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Housing advocates demand answers in state seizure of funds

Amid objections from municipal officials and housing activists, the Christie administration has begun the process of seizing $150 million or more in subsidized housing money from municipalities around the state.

Amid objections from municipal officials and housing activists, the Christie administration has begun the process of seizing $150 million or more in subsidized housing money from municipalities around the state.

The governor's office is keeping a tight lid on its policy objectives.

At a meeting Wednesday of the Council on Affordable Housing, council members offered little to assembled housing activists, municipal officials, and their lawyers seeking to retain funds for housing for the developmentally disabled and other low-income people.

Council executive director Sean Thompson declined a request for an interview shortly after the meeting, as did Lisa Ryan, a spokeswoman for the council. The council also declined to provide contact information for its members.

Michael Drewniak, a spokesman for Gov. Christie, declined to comment.

"They are trying to give the appearance of complying with the law, but they are setting up a whole system that they intend to exploit," said Kevin D. Walsh, a lawyer with the Fair Share Housing Center in Cherry Hill, which advocates for low-cost and subsidized housing in communities around the state. "The whole effort is to obfuscate."

On Wednesday, the council began sending letters to municipalities around the state demanding that they turn over funds that they have not yet committed to low-cost housing projects. Estimates of the amount of money that the administration might obtain have ranged as high as $200 million. Hundreds of New Jersey communities have collected the money from developers to help meet their legal requirement, set forth in the state Supreme Court's Mount Laurel housing decisions, to provide for low-cost or discounted housing for low- and moderate-income families.

The Affordable Housing Council has had responsibility for overseeing municipal efforts to comply with those decisions. But the Christie administration has been trying to shut the council down, and its meeting Wednesday was the first in two years. Towns say that as a result, they have gotten little direction from the agency on how to disburse their housing money.

The amounts held by municipal governments can range from as little as a few thousand dollars, as in the case of Linwood in Atlantic County, which according to state records has slightly more than $6,000, to a million or more, as in the case in Galloway Township, which reported holding $1,678,977.

While the administration has declined to discuss what exactly it intends to do with the money, the timing of the letters suggests that it plans to bolster state finances in the budget year beginning July 1. One COAH member said at Wednesday's meeting that at least some of the money taken by the state would be used for low-cost housing.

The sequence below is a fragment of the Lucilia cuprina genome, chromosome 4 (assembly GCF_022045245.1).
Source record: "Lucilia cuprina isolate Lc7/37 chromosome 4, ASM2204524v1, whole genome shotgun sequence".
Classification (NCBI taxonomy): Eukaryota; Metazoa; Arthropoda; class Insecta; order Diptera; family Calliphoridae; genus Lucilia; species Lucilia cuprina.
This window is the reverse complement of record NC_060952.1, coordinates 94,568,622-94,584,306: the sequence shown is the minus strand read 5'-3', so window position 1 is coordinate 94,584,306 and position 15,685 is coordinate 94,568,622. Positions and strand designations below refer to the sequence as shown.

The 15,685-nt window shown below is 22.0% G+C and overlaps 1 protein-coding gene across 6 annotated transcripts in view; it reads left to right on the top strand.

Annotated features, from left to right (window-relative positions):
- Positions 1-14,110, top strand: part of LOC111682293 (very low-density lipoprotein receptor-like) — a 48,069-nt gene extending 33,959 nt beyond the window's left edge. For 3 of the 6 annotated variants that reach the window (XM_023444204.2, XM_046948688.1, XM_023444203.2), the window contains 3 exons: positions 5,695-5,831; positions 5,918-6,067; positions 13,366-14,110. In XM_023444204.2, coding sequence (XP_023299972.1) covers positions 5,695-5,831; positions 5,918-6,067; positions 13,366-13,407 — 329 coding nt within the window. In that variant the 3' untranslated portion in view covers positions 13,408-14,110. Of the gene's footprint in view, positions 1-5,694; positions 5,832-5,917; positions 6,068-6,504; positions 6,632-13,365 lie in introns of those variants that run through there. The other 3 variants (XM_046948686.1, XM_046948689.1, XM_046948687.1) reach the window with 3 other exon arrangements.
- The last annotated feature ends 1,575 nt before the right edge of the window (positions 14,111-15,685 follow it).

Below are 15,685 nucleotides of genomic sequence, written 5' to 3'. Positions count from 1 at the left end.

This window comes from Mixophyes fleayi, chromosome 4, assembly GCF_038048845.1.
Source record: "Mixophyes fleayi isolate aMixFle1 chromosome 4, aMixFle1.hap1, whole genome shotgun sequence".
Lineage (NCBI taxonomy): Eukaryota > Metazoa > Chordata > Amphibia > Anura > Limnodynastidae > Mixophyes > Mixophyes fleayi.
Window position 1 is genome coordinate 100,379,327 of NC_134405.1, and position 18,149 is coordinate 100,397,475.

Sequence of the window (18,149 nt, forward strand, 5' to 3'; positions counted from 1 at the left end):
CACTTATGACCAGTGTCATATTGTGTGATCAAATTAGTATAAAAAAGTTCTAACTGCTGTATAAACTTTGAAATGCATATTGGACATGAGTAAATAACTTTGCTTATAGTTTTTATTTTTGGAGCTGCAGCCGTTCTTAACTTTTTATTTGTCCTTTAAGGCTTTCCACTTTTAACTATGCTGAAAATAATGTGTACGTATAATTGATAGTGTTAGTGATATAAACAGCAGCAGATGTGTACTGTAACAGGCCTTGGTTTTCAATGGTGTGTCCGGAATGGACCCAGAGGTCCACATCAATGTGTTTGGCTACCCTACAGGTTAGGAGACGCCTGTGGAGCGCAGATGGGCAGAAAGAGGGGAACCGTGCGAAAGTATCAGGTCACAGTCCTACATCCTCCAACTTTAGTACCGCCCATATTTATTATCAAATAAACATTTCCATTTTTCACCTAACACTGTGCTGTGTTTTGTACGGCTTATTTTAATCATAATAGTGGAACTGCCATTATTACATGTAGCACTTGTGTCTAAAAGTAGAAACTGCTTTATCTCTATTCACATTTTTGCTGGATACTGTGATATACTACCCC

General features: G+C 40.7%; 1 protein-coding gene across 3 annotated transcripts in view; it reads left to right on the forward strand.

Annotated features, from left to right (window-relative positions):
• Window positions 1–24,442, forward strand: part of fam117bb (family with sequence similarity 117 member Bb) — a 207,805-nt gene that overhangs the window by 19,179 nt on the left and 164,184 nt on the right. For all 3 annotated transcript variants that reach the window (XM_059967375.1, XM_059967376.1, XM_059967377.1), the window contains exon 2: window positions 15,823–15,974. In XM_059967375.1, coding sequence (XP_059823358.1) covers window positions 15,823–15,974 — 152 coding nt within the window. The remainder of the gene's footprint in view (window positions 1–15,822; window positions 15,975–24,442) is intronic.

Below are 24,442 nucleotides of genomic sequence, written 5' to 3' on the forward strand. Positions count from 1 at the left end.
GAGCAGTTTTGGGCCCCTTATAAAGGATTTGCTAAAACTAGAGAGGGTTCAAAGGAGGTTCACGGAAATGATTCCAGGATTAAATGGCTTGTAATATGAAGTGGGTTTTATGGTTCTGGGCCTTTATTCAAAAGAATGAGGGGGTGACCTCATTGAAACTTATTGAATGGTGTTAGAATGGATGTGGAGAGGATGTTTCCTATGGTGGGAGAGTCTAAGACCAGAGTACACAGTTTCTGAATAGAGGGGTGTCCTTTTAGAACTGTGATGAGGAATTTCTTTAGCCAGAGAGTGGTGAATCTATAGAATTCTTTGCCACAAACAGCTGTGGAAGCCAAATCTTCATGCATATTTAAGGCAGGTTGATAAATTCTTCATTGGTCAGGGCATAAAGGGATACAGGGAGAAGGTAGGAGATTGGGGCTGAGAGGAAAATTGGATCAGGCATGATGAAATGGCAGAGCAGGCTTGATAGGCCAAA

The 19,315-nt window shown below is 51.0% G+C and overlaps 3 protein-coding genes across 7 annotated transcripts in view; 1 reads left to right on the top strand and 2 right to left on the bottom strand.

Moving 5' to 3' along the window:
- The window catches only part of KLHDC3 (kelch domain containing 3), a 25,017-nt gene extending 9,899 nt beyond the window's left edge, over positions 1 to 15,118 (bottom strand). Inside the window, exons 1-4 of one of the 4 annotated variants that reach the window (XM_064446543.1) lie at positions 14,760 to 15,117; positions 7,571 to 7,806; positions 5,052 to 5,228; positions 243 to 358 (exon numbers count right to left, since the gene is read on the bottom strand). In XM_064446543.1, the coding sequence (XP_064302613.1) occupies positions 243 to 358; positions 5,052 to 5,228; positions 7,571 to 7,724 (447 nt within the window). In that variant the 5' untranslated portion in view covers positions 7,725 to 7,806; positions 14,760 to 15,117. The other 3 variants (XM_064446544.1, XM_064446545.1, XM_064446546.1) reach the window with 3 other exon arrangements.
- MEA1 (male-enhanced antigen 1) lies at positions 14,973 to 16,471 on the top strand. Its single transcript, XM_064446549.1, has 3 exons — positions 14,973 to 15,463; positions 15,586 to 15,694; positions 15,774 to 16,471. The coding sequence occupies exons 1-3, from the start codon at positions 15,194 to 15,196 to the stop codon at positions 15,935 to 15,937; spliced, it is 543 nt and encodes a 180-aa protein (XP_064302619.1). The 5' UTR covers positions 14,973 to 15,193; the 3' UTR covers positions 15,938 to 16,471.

But the Fair Share Housing Center insists that is a ruse, contending that the money will be diverted to other purposes.

"If the state takes $200 million in trust funds, there will be a net loss of $200 million available to develop housing for lower income families in New Jersey," the center said in a newsletter released Friday.

Christie sought to abolish the affordable housing counsel by executive order shortly after taking office but was blocked by a state appellate panel.

Since then, the council has languished. The council and the Mount Laurel decision have long been sore points for conservatives who bridle at the notion that a court can force municipal governments to alter zoning plans for the purposes of low-income housing and require developers to pay for it. Yet, with the Christie administration evidently unwilling to discuss its policy regarding COAH, it's not at all clear that its motives are ideological.

Walsh contended that the current policy was merely an effort to find money for one-time fixes for budget holes.

"It's a money grab," he said.

The housing activists and others who attended Wednesday's meeting kept clear of legal and budgetary issues, focusing instead on what they said would be the human impact of taking the money away from municipalities that planned to build housing for the poor and disadvantaged.

Joan Migton, mother of a 30-year-old autistic woman, said her daughter would need some form of supervised housing once Migton no longer was able to care for her. State waiting lists for such housing already are long, she said. And she said the problem would get worse if Mount Laurel housing funds were taken from municipal governments and used for other purposes.

"While I'm healthy, I'd like to transition her into a home or a setting in a positive manner so that she can learn to live independently, and the future I would see for her would be bright," Migton said. "But as the system exists, her future has nothing positive about it. The first step to solving this problem is to create more housing units. And in some ways that is in your hands."

Contact Chris Mondics

at 215-313-3022 or